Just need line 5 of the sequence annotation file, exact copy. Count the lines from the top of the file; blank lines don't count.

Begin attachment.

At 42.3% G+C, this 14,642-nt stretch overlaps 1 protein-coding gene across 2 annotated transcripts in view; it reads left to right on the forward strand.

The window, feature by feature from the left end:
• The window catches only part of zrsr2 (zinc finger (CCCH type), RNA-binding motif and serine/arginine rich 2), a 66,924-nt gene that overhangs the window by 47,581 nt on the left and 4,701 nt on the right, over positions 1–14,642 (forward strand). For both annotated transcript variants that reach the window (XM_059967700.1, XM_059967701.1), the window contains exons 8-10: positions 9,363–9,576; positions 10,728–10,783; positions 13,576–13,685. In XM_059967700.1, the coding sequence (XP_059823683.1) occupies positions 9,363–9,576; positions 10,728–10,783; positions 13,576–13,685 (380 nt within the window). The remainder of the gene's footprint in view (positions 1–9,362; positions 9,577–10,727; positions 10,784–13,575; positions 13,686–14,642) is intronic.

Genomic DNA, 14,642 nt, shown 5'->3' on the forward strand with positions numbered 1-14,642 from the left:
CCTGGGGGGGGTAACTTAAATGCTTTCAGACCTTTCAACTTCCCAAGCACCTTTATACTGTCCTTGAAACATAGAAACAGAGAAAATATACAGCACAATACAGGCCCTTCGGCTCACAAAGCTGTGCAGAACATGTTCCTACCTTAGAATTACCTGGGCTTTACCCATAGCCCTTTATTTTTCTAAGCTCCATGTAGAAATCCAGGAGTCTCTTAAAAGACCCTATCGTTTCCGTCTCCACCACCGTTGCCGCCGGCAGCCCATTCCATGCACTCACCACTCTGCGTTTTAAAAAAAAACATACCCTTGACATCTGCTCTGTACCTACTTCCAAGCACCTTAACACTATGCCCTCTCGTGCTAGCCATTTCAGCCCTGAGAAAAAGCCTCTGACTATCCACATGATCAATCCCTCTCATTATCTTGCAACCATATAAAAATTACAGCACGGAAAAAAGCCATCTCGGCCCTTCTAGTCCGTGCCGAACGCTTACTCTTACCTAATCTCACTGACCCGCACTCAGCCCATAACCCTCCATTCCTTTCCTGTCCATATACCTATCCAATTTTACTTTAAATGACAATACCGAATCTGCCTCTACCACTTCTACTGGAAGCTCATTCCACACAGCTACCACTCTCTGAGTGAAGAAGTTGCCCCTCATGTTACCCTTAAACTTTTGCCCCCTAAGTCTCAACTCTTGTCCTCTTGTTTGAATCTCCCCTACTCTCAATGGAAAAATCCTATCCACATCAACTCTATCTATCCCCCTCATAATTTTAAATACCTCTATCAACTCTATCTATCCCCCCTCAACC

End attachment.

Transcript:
CCTGGGGGGGGTAACTTAAATGCTTTCAGACCTTTCAACTTCCCAAGCACCTTTATACTGTCCTTGAAACATAGAAACAGAGAAAATATACAGCACAATACAGGCCCTTCGGCTCACAAAGCTGTGCAGAACATGTTCCTACCTTAGAATTACCTGGGCTTTACCCATAGCCCTTTATTTTTCTAAGCTCCATGTAGAAATCCAGGAGTCTCTTAAAAGACCCTATCGTTTCCGTCTCCACCACCGTTGCCGCCGGCAGCCCATTCCATGCACTCACCACTCTGCGTTTTAAAAAAAAACATACCCTTGACATCTGCTCTGTACCTACTTCCAAGCACCTTAACACTATGCCCTCTCGTGCTAGCCATTTCAGCCCTGAGAAAAAGCCTCTGACTATCCACATGATCAATCCCTCTCATTATCTTGCAACCATATAAAAATTACAGCACGGAAAAAAGCCATCTCGGCCCTTCTAGTCCGTGCCGAACGCTTACTCTTACCTAATCTCACTGACCCGCACTCAGCCCATAACCCTCCATTCCTTTCCTGTCCATATACCTATCCAATTTTACTTTAAATGACAATACCGAATCTGCCTCTACCACTTCTACTGGAAGCTCATTCCACACAGCTACCACTCTCTGAGTGAAGAAGTTGCCCCTCATGTTACCCTTAAACTTTTGCCCCCTAAGTCTCAACTCTTGTCCTCTTGTTTGAATCTCCCCTACTCTCAATGGAAAAATCCTATCCACATCAACTCTATCTATCCCCCTCATAATTTTAAATACCTCTATCAACTCTATCTATCCCCCCTCAACC